Bangladesh to allow unions for garment workers
It's sad that it took such a sad event for unions to be allowed but oh wait...DHAKA, Bangladesh (AP) — Bangladesh's government agreed Monday to allow the country's garment workers to form trade unions without prior permission from factory owners, the latest response to a building collapse that killed more than 1,100 people and focused global attention on the industry's hazardous conditions.
The Cabinet decision came a day after the government announced a plan to raise the minimum wage for garment workers, who are paid some of the lowest wages in the world to sew clothing bound for global retailers. Both moves are seen as a direct response to the April 24 collapse of an eight-story building housing five garment factories, the worst disaster in the history of the global garment industry.
Triangle Shirtwaist Factory fire - Wikipedia, the free encyclopedia
Those evil, eviiiiilll unions I tells ya.The Triangle Shirtwaist Factory fire in New York City on March 25, 1911, was the deadliest industrial disaster in the history of the city of New York and resulted in the fourth highest loss of life from an industrial accident in U.S. history. It was also the second deadliest disaster in New York City – after the burning of the General Slocum on June 15, 1904 – until the destruction of the World Trade Center 90 years later. The fire caused the deaths of 146 garment workers, who died from the fire, smoke inhalation, or falling or jumping to their deaths. Most of the victims were recent Jewish and Italian immigrant women aged sixteen to twenty-three; of the victims whose ages are known, the oldest victim was Providenza Panno at 43, and the youngest were 14-year-olds Kate Leone and "Sara" Rosaria Maltese.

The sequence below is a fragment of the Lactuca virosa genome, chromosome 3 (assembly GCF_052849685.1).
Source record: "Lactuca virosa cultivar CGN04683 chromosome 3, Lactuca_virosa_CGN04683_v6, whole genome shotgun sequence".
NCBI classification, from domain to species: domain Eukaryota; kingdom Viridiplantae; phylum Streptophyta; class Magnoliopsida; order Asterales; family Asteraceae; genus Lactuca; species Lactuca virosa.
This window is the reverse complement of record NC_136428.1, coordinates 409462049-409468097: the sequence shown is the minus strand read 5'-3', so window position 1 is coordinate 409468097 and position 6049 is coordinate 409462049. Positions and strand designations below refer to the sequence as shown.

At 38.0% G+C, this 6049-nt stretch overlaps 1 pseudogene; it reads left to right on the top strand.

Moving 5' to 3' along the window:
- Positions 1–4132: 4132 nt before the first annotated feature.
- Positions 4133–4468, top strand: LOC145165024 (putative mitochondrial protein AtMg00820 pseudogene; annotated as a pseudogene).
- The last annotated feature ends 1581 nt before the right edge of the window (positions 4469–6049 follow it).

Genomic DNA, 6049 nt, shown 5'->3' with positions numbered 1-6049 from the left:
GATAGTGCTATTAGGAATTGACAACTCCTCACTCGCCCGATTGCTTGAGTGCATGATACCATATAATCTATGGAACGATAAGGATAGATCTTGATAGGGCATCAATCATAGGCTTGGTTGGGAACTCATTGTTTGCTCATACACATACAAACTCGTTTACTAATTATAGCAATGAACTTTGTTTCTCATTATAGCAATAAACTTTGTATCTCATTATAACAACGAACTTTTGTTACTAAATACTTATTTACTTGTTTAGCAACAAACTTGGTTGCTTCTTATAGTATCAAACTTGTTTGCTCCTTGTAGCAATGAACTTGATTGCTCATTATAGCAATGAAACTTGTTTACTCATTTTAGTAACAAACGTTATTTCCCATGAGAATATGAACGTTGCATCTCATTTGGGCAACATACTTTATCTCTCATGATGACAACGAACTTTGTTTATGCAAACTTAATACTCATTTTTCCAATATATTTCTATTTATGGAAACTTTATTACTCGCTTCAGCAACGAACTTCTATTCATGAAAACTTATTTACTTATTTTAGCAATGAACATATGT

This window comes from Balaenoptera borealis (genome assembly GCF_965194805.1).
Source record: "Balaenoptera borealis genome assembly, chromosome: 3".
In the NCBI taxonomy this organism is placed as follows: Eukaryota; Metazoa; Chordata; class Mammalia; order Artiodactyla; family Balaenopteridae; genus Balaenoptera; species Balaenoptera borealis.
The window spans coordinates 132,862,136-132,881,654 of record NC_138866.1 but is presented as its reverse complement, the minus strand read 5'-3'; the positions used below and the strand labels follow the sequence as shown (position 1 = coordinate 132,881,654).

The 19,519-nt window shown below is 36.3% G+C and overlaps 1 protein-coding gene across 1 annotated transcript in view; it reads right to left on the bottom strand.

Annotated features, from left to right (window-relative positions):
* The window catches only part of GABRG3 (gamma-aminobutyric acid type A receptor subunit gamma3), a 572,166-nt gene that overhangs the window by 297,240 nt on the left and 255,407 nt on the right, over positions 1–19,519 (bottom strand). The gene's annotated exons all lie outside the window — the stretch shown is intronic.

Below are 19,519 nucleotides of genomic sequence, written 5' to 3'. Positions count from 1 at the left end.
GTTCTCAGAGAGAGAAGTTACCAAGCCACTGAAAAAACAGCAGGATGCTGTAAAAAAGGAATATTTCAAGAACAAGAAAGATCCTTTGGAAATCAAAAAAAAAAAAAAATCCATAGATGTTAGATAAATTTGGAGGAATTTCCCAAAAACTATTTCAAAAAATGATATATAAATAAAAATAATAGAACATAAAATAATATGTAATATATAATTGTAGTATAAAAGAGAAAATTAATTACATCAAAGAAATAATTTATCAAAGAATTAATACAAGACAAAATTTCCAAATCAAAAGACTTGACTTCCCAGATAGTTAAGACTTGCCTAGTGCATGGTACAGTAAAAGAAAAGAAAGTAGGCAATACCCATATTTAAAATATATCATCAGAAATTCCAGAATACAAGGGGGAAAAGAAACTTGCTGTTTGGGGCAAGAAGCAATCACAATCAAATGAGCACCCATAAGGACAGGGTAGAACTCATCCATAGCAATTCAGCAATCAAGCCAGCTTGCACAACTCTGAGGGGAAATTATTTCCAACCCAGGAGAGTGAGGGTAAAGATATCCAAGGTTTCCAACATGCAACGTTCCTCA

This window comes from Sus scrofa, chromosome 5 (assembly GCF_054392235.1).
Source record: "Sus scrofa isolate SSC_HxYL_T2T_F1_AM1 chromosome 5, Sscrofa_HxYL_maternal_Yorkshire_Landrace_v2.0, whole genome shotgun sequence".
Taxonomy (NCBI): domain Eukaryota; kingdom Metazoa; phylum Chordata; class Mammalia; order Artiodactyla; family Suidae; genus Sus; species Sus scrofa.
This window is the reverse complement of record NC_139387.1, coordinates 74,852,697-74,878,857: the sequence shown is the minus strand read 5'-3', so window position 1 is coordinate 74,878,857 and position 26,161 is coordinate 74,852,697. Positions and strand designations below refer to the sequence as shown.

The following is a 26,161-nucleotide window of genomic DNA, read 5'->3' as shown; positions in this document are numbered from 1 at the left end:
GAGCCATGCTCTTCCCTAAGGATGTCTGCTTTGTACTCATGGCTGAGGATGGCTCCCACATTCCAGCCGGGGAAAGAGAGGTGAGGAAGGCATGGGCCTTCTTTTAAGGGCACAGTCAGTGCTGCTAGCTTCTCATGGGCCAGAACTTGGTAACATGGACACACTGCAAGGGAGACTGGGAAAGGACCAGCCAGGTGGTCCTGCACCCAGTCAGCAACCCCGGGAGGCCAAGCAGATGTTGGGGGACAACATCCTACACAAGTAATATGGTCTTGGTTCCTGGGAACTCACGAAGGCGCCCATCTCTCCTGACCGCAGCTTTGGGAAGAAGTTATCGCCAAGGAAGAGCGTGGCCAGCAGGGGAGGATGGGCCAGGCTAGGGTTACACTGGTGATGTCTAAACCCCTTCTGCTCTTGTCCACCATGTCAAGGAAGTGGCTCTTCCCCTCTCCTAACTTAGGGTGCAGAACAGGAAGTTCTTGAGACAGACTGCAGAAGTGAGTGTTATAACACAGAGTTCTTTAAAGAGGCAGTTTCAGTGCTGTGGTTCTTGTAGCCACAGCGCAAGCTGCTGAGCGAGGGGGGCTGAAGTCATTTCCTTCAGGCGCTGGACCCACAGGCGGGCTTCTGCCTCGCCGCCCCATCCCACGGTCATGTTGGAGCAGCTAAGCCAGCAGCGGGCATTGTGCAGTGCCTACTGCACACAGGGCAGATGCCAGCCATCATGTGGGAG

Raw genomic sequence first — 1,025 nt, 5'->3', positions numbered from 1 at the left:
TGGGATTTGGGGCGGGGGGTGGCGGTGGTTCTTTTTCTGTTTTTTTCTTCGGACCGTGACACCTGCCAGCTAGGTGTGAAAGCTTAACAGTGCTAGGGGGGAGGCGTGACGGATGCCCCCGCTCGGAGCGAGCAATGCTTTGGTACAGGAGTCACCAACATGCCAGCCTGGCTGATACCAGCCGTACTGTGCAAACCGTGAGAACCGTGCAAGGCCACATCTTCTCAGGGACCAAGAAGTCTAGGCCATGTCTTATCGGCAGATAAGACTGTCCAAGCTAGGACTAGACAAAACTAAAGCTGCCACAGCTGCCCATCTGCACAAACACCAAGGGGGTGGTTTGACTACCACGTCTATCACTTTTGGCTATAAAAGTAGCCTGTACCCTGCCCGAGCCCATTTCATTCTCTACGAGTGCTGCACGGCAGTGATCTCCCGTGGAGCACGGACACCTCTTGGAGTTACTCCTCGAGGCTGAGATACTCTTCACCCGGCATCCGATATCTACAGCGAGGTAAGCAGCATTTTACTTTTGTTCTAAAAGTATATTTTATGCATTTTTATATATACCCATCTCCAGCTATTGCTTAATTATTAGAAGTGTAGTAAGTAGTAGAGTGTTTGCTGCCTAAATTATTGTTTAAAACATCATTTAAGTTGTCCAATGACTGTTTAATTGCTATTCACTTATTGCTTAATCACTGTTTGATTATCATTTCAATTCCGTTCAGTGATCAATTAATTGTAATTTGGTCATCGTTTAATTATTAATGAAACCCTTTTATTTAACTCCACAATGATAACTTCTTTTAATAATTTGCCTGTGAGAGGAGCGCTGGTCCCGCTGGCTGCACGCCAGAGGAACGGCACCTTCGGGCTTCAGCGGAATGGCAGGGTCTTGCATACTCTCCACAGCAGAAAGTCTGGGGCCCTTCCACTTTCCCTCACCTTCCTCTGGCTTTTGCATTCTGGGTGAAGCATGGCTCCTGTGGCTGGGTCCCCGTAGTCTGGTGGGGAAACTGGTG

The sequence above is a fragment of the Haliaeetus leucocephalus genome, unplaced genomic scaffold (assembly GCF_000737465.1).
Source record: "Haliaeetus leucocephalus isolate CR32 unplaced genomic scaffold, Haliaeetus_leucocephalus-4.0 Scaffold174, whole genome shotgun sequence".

Because the managers had locked the doors to the stairwells and exits – a common practice at the time to prevent pilferage and unauthorized breaks – many of the workers who could not escape the burning building jumped from the eighth, ninth, and tenth floors to the streets below. The fire led to legislation requiring improved factory safety standards and helped spur the growth of the International Ladies' Garment Workers' Union, which fought for better working conditions for sweatshop workers.